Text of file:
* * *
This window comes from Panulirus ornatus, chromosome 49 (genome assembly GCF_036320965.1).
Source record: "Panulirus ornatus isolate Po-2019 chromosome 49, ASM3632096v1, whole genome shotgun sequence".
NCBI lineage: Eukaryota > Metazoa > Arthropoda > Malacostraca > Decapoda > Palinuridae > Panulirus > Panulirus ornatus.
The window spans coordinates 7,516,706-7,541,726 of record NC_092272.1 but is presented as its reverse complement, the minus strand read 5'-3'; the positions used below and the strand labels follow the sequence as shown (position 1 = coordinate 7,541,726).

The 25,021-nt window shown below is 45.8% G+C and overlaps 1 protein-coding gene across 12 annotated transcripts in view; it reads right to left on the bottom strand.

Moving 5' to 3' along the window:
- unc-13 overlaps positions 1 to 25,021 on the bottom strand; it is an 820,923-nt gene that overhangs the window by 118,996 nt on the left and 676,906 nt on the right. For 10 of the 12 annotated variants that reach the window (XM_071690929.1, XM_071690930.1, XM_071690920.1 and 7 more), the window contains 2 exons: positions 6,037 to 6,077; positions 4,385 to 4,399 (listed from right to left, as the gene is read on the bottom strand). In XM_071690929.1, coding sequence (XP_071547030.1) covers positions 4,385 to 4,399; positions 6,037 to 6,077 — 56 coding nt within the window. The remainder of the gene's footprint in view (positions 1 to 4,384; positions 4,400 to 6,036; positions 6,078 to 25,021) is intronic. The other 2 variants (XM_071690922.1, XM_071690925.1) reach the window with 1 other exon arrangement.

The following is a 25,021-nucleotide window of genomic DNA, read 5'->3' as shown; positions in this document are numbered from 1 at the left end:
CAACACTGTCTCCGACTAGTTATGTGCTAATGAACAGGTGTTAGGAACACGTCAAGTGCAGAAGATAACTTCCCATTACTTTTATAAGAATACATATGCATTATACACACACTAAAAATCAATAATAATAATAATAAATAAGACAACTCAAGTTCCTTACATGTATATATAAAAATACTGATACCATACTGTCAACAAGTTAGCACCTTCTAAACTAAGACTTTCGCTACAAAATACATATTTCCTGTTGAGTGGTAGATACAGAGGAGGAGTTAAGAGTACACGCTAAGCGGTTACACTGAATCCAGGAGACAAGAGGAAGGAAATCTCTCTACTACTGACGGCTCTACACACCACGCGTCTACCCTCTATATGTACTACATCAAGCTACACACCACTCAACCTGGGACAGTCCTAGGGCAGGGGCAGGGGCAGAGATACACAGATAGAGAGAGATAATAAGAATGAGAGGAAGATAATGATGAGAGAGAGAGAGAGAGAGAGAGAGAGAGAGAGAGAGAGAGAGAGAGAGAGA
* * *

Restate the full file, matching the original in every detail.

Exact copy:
This window comes from Panulirus ornatus, chromosome 49 (genome assembly GCF_036320965.1).
Source record: "Panulirus ornatus isolate Po-2019 chromosome 49, ASM3632096v1, whole genome shotgun sequence".
NCBI lineage: Eukaryota > Metazoa > Arthropoda > Malacostraca > Decapoda > Palinuridae > Panulirus > Panulirus ornatus.
The window spans coordinates 7,516,706-7,541,726 of record NC_092272.1 but is presented as its reverse complement, the minus strand read 5'-3'; the positions used below and the strand labels follow the sequence as shown (position 1 = coordinate 7,541,726).

The 25,021-nt window shown below is 45.8% G+C and overlaps 1 protein-coding gene across 12 annotated transcripts in view; it reads right to left on the bottom strand.

Moving 5' to 3' along the window:
- unc-13 overlaps positions 1 to 25,021 on the bottom strand; it is an 820,923-nt gene that overhangs the window by 118,996 nt on the left and 676,906 nt on the right. For 10 of the 12 annotated variants that reach the window (XM_071690929.1, XM_071690930.1, XM_071690920.1 and 7 more), the window contains 2 exons: positions 6,037 to 6,077; positions 4,385 to 4,399 (listed from right to left, as the gene is read on the bottom strand). In XM_071690929.1, coding sequence (XP_071547030.1) covers positions 4,385 to 4,399; positions 6,037 to 6,077 — 56 coding nt within the window. The remainder of the gene's footprint in view (positions 1 to 4,384; positions 4,400 to 6,036; positions 6,078 to 25,021) is intronic. The other 2 variants (XM_071690922.1, XM_071690925.1) reach the window with 1 other exon arrangement.

The following is a 25,021-nucleotide window of genomic DNA, read 5'->3' as shown; positions in this document are numbered from 1 at the left end:
CAACACTGTCTCCGACTAGTTATGTGCTAATGAACAGGTGTTAGGAACACGTCAAGTGCAGAAGATAACTTCCCATTACTTTTATAAGAATACATATGCATTATACACACACTAAAAATCAATAATAATAATAATAAATAAGACAACTCAAGTTCCTTACATGTATATATAAAAATACTGATACCATACTGTCAACAAGTTAGCACCTTCTAAACTAAGACTTTCGCTACAAAATACATATTTCCTGTTGAGTGGTAGATACAGAGGAGGAGTTAAGAGTACACGCTAAGCGGTTACACTGAATCCAGGAGACAAGAGGAAGGAAATCTCTCTACTACTGACGGCTCTACACACCACGCGTCTACCCTCTATATGTACTACATCAAGCTACACACCACTCAACCTGGGACAGTCCTAGGGCAGGGGCAGGGGCAGAGATACACAGATAGAGAGAGATAATAAGAATGAGAGGAAGATAATGATGAGAGAGAGAGAGAGAGAGAGAGAGAGAGAGAGAGAGAGAGAGAGAGAGAGA